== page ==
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### Theory:

1. I get a cheap room in the centre of town and sleep for hours. The next morning, with Mr Shah’s son and nephew, I visit the two temples in Kathmandu that are most sacred to Hindus and Buddhists.
Explanation:

The lesson "Kathmandu" is an extract from Vikram Seth's travelogue From Heaven Lake: Travels Through Sinkiang and Tibet ($$1983$$). As seen in the introduction, the book records the journey taken by Seth in reaching his home in New Delhi from a province in China. Kathmandu, the capital and most populous city of Nepal, becomes Seth's final destination before flying back home.

A panoramic view of Kathmandu*

Undoubtedly, the major part of the book focuses on China. Out of the nineteen chapters in the book, the $$1$$st $$17$$ describe Seth's journey through China and Tibet. It is only in the $$18$$th Chapter, titled "Into Nepal", that Seth finally crosses the boundary of China. The concluding chapter is from where the lesson "Kathmandu" is taken from. Titled as "Kathmandu; Delhi", the chapter begins with Seth's stay in Kathmandu and concludes with him reaching his destination, Delhi.

One of the distinct features of Seth's travelogue lies not in the description of the monumental places and the ever-popular tourist attractions but rather in the people Vikram Seth meets and befriends. Seth's travel contains several such encounters, which helps shape his understanding of the place and aids in his travel. It is evident from his narrative that he wouldn't have completed his journey hadn't it been for such chance acquaintances. Mr Shah, mentioned in the first paragraph of the lesson, was one such encounter.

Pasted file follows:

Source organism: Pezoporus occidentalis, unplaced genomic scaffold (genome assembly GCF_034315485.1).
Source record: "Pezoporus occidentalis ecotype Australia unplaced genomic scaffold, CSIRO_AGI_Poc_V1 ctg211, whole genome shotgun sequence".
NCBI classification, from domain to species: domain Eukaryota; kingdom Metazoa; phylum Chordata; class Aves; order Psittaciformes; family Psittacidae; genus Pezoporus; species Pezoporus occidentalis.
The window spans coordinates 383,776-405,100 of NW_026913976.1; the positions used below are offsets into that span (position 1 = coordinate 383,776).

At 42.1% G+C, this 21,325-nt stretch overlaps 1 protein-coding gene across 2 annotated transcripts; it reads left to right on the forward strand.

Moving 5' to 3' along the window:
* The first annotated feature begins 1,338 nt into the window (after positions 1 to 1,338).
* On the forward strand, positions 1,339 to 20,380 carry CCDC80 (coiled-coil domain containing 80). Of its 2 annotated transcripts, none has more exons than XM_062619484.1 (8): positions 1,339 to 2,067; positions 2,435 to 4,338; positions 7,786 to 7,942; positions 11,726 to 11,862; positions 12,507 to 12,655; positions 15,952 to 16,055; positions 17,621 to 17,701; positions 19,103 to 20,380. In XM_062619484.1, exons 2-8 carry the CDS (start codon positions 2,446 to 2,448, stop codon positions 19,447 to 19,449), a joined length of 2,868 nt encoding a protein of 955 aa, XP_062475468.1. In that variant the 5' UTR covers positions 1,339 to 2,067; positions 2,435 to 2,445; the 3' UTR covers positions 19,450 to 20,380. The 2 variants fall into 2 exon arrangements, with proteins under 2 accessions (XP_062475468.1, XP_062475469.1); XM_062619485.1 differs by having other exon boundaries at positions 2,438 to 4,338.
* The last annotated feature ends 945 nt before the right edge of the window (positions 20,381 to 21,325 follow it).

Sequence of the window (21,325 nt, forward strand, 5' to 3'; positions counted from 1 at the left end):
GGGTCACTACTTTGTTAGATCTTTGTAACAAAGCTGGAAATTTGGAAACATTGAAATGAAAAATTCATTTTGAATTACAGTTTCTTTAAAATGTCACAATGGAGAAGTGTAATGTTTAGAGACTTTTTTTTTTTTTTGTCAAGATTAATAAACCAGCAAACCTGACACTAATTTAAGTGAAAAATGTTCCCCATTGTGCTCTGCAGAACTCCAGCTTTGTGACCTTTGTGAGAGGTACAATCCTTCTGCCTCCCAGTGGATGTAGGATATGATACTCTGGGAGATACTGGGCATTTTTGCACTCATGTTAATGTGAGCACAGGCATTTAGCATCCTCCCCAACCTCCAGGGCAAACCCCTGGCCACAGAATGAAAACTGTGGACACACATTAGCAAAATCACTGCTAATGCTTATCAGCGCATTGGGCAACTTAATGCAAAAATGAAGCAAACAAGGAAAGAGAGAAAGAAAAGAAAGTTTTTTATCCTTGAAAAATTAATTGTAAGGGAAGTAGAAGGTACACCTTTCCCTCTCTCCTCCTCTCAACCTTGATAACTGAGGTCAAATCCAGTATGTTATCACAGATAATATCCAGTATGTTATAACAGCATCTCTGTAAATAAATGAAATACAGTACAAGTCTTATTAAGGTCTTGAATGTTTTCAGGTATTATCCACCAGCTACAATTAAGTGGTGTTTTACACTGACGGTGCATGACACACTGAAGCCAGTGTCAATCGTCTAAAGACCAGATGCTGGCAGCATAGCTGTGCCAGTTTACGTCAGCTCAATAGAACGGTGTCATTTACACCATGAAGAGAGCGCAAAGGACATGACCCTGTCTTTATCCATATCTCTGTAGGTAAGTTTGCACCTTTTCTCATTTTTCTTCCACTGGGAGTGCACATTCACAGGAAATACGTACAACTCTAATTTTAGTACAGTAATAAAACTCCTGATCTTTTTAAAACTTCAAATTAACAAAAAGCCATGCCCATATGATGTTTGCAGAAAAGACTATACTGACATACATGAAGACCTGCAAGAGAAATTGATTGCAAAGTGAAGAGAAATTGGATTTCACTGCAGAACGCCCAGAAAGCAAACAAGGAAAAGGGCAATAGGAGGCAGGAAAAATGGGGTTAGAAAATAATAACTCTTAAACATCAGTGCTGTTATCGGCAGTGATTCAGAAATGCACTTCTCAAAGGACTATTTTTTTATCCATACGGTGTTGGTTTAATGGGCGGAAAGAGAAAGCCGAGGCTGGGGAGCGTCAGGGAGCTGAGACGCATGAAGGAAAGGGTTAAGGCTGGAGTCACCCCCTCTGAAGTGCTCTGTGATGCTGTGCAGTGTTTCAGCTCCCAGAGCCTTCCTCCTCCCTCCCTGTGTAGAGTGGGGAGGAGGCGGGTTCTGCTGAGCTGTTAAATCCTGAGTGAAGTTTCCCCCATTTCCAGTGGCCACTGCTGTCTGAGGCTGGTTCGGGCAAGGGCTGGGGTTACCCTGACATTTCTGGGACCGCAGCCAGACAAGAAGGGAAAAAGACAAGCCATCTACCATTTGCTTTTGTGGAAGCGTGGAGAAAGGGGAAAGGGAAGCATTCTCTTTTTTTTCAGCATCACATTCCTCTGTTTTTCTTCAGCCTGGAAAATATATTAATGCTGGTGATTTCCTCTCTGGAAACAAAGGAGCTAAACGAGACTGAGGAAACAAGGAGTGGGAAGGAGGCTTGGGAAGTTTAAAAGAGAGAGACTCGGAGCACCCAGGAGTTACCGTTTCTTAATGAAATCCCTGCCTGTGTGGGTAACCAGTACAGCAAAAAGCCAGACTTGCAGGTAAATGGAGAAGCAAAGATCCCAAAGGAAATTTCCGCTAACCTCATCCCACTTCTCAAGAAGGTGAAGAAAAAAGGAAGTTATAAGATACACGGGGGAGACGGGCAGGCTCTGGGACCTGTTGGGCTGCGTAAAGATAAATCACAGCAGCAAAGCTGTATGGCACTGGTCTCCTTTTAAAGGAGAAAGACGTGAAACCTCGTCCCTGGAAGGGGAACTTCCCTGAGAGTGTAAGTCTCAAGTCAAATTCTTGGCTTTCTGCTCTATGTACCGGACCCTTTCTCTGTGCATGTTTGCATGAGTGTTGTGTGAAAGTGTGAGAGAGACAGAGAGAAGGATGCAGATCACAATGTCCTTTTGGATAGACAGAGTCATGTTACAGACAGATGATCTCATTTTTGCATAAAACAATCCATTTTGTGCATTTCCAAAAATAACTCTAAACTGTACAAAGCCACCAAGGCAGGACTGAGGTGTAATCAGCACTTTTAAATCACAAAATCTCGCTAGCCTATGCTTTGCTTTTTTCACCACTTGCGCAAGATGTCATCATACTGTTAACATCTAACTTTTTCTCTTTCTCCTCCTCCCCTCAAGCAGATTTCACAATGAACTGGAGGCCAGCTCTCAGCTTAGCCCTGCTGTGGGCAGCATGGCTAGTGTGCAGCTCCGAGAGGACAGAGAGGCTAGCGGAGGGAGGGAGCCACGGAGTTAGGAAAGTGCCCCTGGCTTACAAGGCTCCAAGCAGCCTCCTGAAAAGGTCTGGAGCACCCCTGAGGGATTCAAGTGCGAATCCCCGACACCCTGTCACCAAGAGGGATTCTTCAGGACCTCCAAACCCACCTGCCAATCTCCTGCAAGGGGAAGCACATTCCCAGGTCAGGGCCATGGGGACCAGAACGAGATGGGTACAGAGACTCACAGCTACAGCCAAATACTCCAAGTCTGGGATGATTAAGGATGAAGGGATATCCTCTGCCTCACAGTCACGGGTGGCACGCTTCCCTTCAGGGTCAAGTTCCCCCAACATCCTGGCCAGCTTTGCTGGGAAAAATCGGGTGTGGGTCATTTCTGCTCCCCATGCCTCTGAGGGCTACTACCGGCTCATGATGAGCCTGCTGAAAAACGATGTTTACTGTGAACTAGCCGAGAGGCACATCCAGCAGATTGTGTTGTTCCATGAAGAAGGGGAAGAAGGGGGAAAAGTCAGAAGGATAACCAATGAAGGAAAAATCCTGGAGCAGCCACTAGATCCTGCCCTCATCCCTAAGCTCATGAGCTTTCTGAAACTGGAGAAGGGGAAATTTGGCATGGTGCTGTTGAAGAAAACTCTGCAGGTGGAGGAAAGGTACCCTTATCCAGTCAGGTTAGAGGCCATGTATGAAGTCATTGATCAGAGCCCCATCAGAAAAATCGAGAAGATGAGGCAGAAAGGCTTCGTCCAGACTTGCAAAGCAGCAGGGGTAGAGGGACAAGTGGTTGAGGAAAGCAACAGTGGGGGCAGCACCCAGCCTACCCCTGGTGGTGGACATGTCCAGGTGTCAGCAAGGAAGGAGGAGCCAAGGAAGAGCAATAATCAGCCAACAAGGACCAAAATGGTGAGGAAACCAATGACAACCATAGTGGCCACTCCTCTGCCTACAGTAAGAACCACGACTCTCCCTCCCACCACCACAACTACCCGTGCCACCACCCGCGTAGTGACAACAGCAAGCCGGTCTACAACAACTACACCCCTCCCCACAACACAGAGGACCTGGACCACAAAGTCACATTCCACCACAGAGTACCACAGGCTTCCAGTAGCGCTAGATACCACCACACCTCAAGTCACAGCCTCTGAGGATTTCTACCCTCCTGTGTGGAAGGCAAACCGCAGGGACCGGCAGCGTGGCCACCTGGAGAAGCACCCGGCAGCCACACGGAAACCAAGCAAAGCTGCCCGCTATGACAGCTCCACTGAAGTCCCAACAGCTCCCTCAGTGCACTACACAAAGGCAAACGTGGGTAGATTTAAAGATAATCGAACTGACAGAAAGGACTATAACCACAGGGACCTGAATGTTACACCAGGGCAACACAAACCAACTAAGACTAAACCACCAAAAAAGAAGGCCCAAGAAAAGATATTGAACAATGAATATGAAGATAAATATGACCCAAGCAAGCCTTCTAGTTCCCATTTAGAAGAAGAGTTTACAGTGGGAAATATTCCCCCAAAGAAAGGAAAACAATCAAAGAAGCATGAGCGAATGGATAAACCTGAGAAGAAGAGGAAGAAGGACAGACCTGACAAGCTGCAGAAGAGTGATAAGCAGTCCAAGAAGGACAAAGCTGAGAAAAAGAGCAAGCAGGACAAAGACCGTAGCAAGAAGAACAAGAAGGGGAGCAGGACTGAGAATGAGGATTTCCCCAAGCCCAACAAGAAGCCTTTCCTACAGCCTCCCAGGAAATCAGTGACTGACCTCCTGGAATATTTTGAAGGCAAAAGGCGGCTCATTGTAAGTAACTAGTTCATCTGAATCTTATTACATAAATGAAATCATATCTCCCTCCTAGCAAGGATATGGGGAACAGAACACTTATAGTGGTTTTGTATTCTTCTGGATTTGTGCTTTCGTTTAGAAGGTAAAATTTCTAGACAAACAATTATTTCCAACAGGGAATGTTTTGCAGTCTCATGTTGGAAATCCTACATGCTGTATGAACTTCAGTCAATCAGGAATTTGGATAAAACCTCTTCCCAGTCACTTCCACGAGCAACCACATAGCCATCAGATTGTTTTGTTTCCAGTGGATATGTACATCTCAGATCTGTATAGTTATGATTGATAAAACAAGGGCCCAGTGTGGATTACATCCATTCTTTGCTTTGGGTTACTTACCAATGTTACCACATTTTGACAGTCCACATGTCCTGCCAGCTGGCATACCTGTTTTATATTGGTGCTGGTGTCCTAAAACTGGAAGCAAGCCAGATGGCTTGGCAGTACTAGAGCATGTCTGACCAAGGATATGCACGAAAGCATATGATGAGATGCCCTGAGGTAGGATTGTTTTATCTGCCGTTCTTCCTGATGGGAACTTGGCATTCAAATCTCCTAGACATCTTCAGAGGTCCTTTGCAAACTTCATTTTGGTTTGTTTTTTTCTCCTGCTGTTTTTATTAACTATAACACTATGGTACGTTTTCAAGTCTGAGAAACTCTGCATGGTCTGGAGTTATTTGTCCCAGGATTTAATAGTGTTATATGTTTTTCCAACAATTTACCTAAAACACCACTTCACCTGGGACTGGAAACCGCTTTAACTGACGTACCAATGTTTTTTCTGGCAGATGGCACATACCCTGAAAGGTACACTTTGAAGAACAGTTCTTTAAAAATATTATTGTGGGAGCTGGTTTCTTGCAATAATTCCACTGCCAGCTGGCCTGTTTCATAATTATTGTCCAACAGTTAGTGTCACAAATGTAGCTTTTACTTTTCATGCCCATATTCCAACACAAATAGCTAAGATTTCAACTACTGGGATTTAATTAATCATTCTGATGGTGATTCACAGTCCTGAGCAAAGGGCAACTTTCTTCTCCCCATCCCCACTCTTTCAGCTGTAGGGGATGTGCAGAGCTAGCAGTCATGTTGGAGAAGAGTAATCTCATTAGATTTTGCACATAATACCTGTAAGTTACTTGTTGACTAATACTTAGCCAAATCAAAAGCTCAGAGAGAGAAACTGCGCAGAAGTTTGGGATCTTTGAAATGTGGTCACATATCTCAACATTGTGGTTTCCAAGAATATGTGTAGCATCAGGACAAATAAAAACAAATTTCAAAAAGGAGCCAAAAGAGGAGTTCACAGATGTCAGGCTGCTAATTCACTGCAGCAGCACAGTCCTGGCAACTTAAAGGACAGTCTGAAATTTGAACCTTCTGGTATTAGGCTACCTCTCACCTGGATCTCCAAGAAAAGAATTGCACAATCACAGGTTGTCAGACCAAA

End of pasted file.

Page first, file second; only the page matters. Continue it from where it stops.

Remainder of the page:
Mr Shah was a Nepalese Consul-General in Lhasa, an area in Tibet. When Seth faced a physical obstacle in his journey, Mr Shah suggested him an alternative route.* Mr Shah had spent two years in Bihar, studying international relations at Patna University. Incidentally, Seth had spent about ten years in Patna.** This invariably formed a connection between the two.

As the lesson begins, we see that Seth had reached Kathmandu, found himself a cheap room in the centre of the town, and slept for hours. The phrase "sleep for hours" suggests that Seth was tired. Though Seth had travelled by trucks for most of his journey through China, he had to "walk four days through the hills, then cross the Tibetan border to Nepal on foot".* This explains why he had emphasised on the fact that he slept for hours.

The following day, Seth visits the two temples in Kathmandu that are very sacred to Hindus and Buddhists. The centre of Nepal's history, art, culture, and economy, Kathmandu has a multi-ethnic population, with a Hindu and Buddhist majority. The monuments of Kathmandu City have also been influenced over the centuries by Hindu and Buddhist religious practices. Hence, several of Kathmandu's iconic architecture are its temples. Some of them are  – Durbar squares, Hanuman Dhoka, Hindu temples of Pashupatinath and Changunarayan, the Buddha stupas of Swayambu and Boudhanath.

Coming back to the lesson, Seth explains that he visited the temples with Mr Shah's son and nephew.

Meanings of difficult words:

 S.No Words Meanings 1 Kathmandu The capital and most populous city of Nepal 2 Travelogue A film, book, or illustrated lecture about the places visited by or experiences of a traveller 3 Province An area of land that is part of a country, similar to a state 4 Chance acquaintance Friendship that is neither planned nor expected, and is usually due to some strange or unique circumstances 5 Consul-General A government official of higher status who lives in a foreign country; his job is to protect the rights and wellbeing of citizens of his nation who travel or live in the foreign country, and to oversee the trade interests of his government 6 Lhasa The administrative capital of Tibet 7 Obstacle Something that blocks you so that movement, going forward, or action is prevented or made more difficult 8 Multi-ethnic Consisting of, or relating to various different races
Reference:
National Council of Educational Research and Training (2006). Beehive. Kathmandu- Vikram Seth (pp.127 - 131). Published at the Publication Division by the Secretary, National Council of Educational Research and Training, Sri Aurobindo Marg, New Delhi.

PC: *A panoramic view of Kathmandu: Locus Chand, CC BY-SA 4.0